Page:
Thursday, December 23, 2010

Gender Troubles on the Iron Horse

Well, Terror Train was a bit of a disappointment.  In some ways it is a textbook example of the contention by feminist and gender critics that there is massive gender confusion going on between the killers and "final girls" in slasher movies.  In most slasher movies, there isn't a <ahem> shred of evidence to support this.  The disturbing final meeting between Jamie Lee Curtis and the killer in Terror Train, however, contains enough gender confusion to make those critics pee their pants with delight (either standing up, or sitting down...)  In that last confrontation, it is literally impossible to tell who is male and who is female.  The killer looks completely effeminate and Jamie Lee Curtis, well, you know 'her' story.  The movie itself is not very good and that's a shame because it puts a nice twist on the slasher formula by allowing the killer to wear different costumes throughout the movie which should have made it more difficult to recognize him (or should it be hir?)  The filmmakers fail to capitalize on this enough and instead throw out a red herring that is so obviously a red herring it renders the final thirty minutes of the movie boring.  Of note, however, is the fact that John Alcott was the director of photography on Terror Train.  Alcott was Stanley Kubrick's dp from A Clockwork Orange to The Shining (which really means he was a glorified gaffer as Kubrick was notorious for running his own camera).  What a difference a director makes, however, as Alcott apparently had no say in how to film Terror Train which was tailor made, being set on a train with narrow hallways, for a Kubrickian glide through a symmetric landscape.  Of course, in 1980, Kubrick was putting the finishing touches on a little movie called The Shining.  I'm sure that's why the producers of Terror Train only got Alcott and not his usual director...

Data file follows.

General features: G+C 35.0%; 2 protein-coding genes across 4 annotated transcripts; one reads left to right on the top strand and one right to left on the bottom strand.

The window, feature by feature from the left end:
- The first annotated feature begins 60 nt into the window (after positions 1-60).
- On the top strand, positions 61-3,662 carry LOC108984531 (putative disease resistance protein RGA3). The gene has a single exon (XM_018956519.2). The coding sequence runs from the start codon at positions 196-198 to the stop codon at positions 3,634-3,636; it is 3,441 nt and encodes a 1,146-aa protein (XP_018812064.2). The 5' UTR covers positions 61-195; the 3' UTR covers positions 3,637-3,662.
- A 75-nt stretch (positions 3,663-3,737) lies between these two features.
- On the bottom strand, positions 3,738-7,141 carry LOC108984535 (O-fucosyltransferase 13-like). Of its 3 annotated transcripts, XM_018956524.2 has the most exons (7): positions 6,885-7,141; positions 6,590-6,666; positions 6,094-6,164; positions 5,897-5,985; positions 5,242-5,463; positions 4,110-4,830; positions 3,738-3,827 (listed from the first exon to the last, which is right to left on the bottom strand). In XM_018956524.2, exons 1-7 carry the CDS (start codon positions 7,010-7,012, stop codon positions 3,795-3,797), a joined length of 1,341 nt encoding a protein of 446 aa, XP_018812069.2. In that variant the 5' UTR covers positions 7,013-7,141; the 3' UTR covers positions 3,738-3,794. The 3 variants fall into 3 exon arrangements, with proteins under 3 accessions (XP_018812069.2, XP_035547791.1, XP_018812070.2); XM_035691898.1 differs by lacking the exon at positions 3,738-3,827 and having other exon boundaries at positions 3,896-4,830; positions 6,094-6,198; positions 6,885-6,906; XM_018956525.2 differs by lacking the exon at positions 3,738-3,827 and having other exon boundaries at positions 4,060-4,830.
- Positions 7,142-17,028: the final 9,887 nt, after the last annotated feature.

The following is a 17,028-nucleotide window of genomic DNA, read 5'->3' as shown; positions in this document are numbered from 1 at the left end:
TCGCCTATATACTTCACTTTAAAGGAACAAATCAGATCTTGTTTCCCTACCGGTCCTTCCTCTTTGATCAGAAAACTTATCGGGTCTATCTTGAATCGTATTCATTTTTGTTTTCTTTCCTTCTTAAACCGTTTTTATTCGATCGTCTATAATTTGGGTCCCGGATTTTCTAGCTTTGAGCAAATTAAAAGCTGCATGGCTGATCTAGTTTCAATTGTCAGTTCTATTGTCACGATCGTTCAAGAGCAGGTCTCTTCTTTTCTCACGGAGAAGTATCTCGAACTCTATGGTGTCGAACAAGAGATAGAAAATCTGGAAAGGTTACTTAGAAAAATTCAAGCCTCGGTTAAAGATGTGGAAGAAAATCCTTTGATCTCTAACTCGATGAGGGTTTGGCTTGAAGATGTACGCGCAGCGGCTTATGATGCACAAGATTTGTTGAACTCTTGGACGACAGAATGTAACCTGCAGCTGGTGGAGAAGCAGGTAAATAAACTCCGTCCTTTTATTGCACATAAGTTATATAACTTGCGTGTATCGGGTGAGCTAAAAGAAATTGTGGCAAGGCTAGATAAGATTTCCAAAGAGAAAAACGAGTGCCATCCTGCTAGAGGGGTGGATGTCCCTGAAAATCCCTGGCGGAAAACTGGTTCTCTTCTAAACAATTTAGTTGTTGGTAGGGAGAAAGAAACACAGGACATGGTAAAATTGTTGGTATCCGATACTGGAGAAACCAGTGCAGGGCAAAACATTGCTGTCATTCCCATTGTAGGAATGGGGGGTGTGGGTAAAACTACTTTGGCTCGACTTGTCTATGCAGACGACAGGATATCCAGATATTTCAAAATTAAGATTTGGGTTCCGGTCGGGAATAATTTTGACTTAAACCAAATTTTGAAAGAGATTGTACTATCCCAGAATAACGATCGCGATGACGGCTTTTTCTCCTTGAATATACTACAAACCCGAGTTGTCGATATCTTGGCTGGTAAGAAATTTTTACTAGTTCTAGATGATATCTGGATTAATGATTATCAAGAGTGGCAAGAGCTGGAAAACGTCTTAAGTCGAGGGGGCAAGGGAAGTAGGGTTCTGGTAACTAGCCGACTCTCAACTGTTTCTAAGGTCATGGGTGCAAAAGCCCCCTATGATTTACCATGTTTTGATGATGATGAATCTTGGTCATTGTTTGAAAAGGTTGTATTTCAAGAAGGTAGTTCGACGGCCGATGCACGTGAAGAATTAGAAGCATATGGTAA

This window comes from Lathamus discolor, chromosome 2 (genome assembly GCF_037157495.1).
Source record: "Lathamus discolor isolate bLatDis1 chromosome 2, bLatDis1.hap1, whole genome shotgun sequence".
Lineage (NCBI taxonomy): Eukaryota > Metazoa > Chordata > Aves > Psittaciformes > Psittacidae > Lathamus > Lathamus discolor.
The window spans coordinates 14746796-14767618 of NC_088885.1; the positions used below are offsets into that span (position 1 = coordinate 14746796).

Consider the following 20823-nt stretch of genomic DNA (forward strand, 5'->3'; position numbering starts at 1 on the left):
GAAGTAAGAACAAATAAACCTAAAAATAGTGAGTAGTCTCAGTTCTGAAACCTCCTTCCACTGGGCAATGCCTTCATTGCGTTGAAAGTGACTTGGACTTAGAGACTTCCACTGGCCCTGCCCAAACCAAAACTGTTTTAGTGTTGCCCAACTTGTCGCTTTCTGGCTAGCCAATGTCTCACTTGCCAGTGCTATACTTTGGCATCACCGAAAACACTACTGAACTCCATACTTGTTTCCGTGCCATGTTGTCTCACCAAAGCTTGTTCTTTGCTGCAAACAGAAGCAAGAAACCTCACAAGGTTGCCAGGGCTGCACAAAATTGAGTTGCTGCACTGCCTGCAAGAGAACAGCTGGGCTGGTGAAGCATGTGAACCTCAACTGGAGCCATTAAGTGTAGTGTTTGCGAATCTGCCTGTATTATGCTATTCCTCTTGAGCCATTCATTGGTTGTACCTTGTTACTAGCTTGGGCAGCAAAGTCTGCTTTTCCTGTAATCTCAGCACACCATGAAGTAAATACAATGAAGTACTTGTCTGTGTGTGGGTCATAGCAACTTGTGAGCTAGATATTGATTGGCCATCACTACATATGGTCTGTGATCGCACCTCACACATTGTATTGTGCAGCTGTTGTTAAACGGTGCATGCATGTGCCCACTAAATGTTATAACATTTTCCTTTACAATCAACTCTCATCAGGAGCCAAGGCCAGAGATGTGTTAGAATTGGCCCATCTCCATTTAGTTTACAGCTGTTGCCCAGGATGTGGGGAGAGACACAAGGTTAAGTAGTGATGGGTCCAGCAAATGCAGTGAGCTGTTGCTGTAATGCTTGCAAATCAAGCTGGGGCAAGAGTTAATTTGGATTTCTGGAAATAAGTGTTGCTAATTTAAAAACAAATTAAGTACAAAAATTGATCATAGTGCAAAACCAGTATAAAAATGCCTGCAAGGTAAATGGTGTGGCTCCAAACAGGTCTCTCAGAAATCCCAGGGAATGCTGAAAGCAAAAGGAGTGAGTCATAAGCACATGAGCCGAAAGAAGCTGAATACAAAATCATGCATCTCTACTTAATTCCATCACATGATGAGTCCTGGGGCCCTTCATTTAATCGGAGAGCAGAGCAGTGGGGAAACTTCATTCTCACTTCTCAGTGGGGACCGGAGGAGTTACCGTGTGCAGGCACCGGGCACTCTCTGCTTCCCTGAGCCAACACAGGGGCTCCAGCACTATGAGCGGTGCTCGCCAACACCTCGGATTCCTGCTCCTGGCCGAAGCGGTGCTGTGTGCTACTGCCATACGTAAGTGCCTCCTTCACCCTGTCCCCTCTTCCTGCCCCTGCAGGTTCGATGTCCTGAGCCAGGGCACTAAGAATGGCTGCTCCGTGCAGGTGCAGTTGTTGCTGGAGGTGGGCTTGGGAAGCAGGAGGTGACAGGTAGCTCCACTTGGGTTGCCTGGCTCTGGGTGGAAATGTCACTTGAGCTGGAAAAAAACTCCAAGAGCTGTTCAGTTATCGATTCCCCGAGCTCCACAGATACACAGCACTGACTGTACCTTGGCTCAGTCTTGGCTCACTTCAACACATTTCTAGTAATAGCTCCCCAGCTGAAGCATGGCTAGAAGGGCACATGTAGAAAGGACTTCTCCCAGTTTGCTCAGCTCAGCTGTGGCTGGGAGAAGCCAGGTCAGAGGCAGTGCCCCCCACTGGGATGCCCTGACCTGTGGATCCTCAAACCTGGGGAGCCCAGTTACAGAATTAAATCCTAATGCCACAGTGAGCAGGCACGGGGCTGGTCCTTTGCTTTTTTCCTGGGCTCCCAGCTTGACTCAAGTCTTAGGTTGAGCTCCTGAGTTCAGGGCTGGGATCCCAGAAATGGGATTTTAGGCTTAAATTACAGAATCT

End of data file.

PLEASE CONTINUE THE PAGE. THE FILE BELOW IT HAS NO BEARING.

Tonight, another movie that tends to provide ammunition for feminists-- He Knows You're Alone

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